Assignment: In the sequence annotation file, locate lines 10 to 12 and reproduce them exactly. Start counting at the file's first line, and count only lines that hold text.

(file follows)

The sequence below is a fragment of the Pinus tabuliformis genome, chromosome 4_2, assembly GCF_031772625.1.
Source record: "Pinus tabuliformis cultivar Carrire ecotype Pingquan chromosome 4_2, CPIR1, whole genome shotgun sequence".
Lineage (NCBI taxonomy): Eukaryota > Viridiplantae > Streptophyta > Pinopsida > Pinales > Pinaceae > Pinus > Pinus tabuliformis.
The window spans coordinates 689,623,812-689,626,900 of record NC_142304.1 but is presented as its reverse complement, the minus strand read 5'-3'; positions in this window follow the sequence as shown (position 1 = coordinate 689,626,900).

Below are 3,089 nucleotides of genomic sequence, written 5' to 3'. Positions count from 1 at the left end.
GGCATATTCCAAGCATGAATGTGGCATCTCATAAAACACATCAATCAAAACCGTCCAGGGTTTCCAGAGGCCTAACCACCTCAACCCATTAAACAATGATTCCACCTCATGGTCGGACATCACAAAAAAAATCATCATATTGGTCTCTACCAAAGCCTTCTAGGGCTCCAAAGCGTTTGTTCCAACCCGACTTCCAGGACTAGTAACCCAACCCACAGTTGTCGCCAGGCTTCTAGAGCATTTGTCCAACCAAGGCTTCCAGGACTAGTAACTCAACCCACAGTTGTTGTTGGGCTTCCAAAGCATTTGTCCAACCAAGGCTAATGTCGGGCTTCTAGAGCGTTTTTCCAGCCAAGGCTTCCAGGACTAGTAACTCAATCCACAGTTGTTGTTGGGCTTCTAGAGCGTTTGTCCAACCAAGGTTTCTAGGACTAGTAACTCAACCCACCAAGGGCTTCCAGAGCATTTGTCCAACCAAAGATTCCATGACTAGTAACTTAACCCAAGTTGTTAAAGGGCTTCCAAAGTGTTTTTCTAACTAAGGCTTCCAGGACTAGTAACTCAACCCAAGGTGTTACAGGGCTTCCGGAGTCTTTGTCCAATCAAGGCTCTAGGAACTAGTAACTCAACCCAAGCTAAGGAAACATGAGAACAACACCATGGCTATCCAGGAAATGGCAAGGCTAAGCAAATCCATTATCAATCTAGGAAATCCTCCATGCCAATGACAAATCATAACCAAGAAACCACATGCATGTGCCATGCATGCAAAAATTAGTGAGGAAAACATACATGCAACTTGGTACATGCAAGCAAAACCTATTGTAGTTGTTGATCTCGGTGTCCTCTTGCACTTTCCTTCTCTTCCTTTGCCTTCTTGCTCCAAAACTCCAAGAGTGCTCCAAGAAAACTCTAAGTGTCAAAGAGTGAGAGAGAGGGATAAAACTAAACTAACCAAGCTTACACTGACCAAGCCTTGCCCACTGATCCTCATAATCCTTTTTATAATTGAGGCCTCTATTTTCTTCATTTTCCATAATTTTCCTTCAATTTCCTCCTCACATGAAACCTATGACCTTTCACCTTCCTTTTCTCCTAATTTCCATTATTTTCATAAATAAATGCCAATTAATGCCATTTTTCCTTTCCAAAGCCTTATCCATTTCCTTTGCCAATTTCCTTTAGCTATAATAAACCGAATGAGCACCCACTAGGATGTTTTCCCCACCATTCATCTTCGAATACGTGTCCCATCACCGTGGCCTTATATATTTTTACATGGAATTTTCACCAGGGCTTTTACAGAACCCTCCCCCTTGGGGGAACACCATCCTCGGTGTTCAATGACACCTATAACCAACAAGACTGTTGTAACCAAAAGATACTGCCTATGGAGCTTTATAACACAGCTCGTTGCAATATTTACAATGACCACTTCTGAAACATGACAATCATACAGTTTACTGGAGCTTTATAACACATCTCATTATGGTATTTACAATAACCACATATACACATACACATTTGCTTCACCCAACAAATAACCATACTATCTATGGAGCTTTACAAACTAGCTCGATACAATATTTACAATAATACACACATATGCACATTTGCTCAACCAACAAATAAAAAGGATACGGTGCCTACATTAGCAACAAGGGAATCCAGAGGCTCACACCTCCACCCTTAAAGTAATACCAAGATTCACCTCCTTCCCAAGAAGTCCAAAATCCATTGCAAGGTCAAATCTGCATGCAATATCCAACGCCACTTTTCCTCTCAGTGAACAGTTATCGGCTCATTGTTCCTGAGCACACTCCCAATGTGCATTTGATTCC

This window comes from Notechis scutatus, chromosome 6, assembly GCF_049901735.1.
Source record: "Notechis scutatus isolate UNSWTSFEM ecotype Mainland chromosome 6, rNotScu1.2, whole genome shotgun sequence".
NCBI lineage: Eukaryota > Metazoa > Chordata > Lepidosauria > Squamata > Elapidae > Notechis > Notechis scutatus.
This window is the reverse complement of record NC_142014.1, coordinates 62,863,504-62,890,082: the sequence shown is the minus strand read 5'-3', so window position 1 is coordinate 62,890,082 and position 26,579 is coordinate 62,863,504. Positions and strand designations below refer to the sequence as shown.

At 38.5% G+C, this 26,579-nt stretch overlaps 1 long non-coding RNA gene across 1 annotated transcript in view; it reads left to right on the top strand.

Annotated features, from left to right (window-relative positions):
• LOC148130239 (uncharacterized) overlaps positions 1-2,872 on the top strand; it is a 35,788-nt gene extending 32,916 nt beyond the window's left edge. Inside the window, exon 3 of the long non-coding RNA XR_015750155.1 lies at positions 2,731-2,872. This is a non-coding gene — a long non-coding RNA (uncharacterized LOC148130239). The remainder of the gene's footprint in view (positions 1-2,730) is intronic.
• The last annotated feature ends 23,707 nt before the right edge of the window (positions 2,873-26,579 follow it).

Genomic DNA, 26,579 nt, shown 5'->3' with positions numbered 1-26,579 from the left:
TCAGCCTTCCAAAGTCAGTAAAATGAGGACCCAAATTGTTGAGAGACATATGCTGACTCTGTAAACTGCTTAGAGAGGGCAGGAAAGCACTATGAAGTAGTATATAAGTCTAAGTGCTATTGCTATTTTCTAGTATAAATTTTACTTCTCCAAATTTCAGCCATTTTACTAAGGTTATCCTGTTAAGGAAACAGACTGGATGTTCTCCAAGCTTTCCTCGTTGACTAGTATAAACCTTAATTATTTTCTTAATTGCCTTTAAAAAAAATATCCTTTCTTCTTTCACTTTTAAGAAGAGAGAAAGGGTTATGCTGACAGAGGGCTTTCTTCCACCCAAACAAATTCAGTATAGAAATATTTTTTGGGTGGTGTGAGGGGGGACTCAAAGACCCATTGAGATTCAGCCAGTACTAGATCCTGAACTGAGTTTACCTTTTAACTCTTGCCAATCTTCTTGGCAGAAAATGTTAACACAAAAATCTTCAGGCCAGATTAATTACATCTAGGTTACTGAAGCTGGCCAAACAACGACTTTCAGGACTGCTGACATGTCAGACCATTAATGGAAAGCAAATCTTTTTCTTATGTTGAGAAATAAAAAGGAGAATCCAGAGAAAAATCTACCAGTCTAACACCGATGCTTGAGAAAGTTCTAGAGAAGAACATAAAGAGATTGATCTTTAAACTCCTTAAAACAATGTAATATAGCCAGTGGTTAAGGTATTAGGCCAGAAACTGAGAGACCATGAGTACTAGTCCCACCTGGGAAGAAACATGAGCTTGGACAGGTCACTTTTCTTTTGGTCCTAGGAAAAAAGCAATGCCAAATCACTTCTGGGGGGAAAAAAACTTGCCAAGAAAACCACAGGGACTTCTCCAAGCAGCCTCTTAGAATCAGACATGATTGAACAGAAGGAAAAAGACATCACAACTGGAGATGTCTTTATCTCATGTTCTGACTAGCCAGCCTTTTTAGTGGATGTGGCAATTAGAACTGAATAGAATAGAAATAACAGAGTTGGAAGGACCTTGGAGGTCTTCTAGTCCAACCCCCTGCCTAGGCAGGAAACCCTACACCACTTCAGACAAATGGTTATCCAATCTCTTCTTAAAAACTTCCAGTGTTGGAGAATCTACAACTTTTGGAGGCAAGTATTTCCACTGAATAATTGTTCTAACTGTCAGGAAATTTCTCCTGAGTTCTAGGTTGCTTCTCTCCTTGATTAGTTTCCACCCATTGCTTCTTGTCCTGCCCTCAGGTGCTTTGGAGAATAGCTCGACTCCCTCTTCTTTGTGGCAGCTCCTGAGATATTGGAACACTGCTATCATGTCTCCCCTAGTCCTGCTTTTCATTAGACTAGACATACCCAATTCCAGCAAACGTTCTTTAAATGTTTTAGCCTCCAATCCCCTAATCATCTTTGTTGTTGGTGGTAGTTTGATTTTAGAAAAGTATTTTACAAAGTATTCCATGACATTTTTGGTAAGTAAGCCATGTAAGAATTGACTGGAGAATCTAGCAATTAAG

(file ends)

This window is the reverse complement of record NC_142014.1, coordinates 62,863,504-62,890,082: the sequence shown is the minus strand read 5'-3', so window position 1 is coordinate 62,890,082 and position 26,579 is coordinate 62,863,504. Positions and strand designations below refer to the sequence as shown.

At 38.5% G+C, this 26,579-nt stretch overlaps 1 long non-coding RNA gene across 1 annotated transcript in view; it reads left to right on the top strand.

Annotated features, from left to right (window-relative positions):